Evidence 1. Individual work on an aspect of 16th century Italian art, which the students produce on their own outside the classroom. The theme is the same for the whole group and is understood as an initiation to research (maximum extension, five pages). Depending on the academic year, it can be a catalogue sheet, a comment on a virtual website, a written reflection on a question raised by the teacher, etc. Specific evaluation criteria shall take into account bibliographic research, originality in the choice of subject matter where applicable, rigour and creativity in the drafting of the text (a critical apparatus is required in the form of footnotes or similar, the consultation of various scientific articles on the subject and the knowledge of the basic bibliography), the capacity for critical analysis and synthesis, the expository clarity. Evidence 2. Teamwork (consisting of three persons, except in exceptional cases) on a topic chosen at random from a list previously drawn up by the teacher (maximum length, about twenty pages), always on issues or phenomena typical of 16th century Italian art. In addition to the evaluation criteria described for individual work, the ability to work as a team will be assessed in this case. In addition, the formal presentation of the work (syntax, spelling, appendix of images) will be taken into account. It is mandatory to deliver the paper in print and digital format (PDF on CD or pendrive). Evidence 3. Oral presentation of the Teamwork. The presentation is done in the classroom, for approximately 10/15 minutes, with PowerPoint support. In this case, the main value is placed on the capacity for synthesis, the order and clarity of the exhibition, the selection of images and the oratory skills. Evidence 4. Written test of the curriculum developed in the classroom. Positive evaluation: the domain of the subject, the knowledge of the basic bibliography, the adequacy to the statement, the precision of the data and the correct structuring of the ideas, both personal and external. As for the score, the average of the works weighs 40%; the written test, the compulsory readings and the participation in the classroom, 50%; the oral exposition of the group work, 10%, taking into account that this evidence never drops, but always raises it or, at worst, keeps it unchanged, as it is considered a first step in learning oral communication in public. Pupils shall be informed of their qualifications and of the procedure and date of the corresponding reviews. As is mandatory, there is the possibility of reassessment of all the evidence, except that of the oral exposure of the group work, since it is never evaluated in a negative way as has already been said. In order to obtain a reassessment, it is essential to have been evaluated in all the other evidence and, in particular, in the Written test and the Individual Work, that is, at least 2/3 parts of the final rating. In the event of a student committing any irregularity that may lead to a significant variation in the grade awarded to an assessment activity, the student will be given a zero for this activity, regardless of any disciplinary process that may take place. In the event of several irregularities in assessment activities of the same subject, the student will be given a zero as the final grade for this subject.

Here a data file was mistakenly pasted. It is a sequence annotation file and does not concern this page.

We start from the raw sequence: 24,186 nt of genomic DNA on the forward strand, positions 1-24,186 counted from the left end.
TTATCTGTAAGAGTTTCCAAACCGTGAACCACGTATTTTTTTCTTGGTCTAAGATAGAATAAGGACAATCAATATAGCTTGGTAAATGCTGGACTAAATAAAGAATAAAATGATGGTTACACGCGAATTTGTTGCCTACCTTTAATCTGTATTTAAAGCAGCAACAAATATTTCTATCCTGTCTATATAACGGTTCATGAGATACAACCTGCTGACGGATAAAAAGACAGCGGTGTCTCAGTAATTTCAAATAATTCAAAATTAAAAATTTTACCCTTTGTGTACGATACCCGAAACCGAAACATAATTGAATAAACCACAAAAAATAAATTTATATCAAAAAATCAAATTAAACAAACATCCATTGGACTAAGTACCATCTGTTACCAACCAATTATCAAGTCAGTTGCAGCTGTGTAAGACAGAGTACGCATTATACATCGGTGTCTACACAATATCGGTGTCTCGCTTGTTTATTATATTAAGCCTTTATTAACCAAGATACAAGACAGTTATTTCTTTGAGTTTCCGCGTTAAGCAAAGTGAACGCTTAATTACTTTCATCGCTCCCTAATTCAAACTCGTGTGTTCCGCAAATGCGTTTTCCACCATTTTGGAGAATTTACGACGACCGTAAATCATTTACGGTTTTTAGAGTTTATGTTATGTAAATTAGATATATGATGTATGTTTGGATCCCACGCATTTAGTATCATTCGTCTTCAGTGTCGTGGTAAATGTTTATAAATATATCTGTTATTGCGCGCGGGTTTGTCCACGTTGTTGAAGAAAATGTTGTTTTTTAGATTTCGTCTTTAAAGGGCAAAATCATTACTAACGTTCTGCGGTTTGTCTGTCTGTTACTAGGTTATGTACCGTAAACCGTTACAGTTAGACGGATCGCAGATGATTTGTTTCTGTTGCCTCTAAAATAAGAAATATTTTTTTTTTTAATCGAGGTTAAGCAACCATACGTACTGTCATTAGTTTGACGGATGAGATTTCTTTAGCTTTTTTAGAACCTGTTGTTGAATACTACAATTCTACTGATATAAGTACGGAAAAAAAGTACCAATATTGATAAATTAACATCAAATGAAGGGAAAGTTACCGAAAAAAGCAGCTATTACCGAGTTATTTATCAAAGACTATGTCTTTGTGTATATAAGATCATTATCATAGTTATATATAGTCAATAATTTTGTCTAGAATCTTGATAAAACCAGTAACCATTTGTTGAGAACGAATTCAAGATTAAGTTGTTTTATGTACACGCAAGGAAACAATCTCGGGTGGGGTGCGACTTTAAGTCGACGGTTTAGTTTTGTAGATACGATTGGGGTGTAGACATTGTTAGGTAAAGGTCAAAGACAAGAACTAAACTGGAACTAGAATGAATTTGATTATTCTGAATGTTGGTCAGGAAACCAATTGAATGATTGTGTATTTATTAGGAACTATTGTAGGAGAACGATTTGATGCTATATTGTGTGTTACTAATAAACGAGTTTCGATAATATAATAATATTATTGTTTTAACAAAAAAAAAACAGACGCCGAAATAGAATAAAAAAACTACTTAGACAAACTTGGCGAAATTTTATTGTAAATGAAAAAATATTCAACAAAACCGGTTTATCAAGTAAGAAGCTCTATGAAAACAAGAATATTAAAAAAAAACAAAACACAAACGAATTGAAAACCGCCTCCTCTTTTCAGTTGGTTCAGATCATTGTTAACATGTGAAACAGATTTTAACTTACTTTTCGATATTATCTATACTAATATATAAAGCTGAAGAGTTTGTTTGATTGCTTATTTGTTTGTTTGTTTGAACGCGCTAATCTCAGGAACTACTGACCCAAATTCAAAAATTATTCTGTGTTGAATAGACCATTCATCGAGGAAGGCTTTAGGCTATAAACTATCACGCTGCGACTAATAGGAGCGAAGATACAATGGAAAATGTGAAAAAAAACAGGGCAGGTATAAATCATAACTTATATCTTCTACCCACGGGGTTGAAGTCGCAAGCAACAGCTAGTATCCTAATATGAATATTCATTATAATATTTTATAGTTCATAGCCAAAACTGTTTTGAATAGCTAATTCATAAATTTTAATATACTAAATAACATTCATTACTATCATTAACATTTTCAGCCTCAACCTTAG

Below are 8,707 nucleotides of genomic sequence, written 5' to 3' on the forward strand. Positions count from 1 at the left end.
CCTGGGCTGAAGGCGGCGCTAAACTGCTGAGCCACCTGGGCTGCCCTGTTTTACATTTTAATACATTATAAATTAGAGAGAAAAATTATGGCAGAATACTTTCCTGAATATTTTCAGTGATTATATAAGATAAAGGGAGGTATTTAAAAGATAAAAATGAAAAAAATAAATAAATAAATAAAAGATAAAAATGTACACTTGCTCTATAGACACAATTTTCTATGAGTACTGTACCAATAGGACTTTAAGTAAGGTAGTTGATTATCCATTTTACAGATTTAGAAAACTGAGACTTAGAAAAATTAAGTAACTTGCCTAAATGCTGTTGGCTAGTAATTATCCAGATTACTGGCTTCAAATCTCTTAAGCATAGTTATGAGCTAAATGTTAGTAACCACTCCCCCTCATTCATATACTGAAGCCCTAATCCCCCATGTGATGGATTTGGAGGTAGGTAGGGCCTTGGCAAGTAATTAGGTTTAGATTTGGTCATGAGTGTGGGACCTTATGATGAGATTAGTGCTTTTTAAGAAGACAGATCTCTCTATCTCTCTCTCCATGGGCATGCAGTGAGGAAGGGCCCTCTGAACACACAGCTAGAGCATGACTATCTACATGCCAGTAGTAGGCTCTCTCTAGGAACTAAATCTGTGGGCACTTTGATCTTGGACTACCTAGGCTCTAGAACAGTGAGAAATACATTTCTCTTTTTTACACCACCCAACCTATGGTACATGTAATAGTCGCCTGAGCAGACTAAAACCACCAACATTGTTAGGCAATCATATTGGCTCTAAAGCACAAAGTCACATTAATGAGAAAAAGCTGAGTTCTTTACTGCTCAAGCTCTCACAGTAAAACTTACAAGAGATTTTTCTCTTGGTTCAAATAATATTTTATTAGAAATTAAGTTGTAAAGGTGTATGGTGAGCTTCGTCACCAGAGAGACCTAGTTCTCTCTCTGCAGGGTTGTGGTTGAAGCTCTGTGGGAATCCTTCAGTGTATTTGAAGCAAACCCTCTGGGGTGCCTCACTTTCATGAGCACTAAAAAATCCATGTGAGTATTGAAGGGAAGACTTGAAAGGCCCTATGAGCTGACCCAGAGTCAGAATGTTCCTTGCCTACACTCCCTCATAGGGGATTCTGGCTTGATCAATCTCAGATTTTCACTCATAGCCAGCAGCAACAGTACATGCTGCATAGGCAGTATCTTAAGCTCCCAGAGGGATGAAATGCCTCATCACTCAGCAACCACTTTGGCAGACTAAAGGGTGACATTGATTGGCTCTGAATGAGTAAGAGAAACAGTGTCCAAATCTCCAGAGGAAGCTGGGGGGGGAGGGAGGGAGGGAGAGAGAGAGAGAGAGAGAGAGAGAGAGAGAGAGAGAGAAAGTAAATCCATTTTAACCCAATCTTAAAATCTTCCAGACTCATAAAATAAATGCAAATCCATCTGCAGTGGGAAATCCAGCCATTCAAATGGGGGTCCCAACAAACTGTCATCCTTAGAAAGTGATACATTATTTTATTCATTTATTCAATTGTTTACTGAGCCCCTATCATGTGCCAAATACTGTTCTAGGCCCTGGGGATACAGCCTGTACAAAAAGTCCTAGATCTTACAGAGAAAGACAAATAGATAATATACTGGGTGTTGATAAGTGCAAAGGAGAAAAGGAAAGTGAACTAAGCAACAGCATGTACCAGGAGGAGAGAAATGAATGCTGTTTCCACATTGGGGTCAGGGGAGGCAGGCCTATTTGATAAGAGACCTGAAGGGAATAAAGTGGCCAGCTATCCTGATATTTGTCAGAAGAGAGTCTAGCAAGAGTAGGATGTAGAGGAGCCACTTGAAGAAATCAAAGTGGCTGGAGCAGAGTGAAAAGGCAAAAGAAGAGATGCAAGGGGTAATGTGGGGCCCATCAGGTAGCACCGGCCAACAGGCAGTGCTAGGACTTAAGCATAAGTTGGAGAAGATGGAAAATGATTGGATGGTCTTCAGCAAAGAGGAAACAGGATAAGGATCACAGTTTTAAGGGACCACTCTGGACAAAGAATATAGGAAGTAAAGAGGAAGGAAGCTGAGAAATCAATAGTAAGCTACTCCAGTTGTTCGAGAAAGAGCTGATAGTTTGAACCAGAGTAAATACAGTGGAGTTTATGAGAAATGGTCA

In the event that tests or exams cannot be taken onsite, they will be adapted to an online format made available through the UAB's virtual tools (original weighting will be maintained). Homework, activities and class participation will be carried out through forums, wikis and/or discussion on Teams, etc. Lecturers will ensure that students are able to acess these virtual tools, or will offer them feasible alternatives. 

Assessment Activities

Title Weighting Hours ECTS Learning Outcomes
Evidence 1. Individual Work 20% 0 0 12, 5, 1, 7, 9, 10, 11, 6, 8
Evidence 2. Teamwork 20% 0 0 8, 14
Evidence 3. Oral presentation of the teamwork 10% 0 0 9, 13, 8, 14
Evidence 4. Writen test 50% 0 0 3, 4, 2, 12, 1, 7, 10, 6, 8



  • J. S. Ackerman: La arquitectura de Miguel Angel, Madrid, 1997 (1960).
  • J. S. Ackerman: Palladio, Madrid, 1987 (1966).
  • G. C. Argan, B. Contardi: Michelangelo architetto, Milà, 1990.
  • R. Barilli: Maniera moderna e Manierismo, Milà, 2004.
  • S. Benedetti: Fuori dal classicisme, Roma, 1984.
  • H. Bredekamp: La fabbrica di San Pietro: il principio della distruzione produttiva, Torí, 2005 (2000).
  • Bruschi: Bramante, Madrid, 1987 (1973).
  • Chastel: El Saco de Roma, 1527, Madrid, 1986 (1983).
  • K. Clark: Leonardo da Vinci, Madrid, 2006 (1939).
  • S. J. Freedberg: Pintura en Italia 1500-1600, Madrid, 1978 (1970).
  • C. L. Frommel: Architettura del Rinascimento italiano, Milà, 2009 (2007).
  • C. L. Frommel, M. Tafuri, S. Ray: Raffaello architetto, Milà, 1984.
  • Marcia B. Hall: After Raphael. Painting in Central Italy in the Sixteenth Century, Cambridge University, 1999.
  • L. H. Heydenreich-W. Lotz: Arquitectura en Italia 1400-1600, Madrid, 1991 (1974).
  • P. Humfrey: Painting in Renaissance Venice, Yale University, 1995.
  • M. Kemp: Leonardo, Mèxic, 2006 (2004).
  • C. Pedretti: Leonardo architetto, Milà, 1978.
  • A. Pinelli: La bella maniera. Artisti del Cinquecento tra regola e licenza, Torí, 1993.
  • L. Puppi: Andrea Palladio, Milà, 1999.
  • D. Rosand: Painting in Cinquecento Venice, Londres, 1982.
  • C. Rowe, L. Satkowski: La arquitectura del siglo XVI en Italia. Artistas, mecenas y ciudades, Barcelona, 2013 (2002).
  • J. Shearman: Manierismo, Madrid, 1984 (1967).
  • C. H. Smyth: Mannerism and Maniera, Nova York, 1963.
  • Ch. de Tolnay: Miguel Angel. Escultor, pintor y arquitecto, Madrid, 1985 (1975).
  • F. Zeri: Pittura e Controriforma. L’arte senza tempo di Scipione da Gaeta, Vicenza, 1997 (1957). 


The dates of the different tests will be agreed between teachers and students at the beginning ot the academic year, respecting the officially approved academic calendar.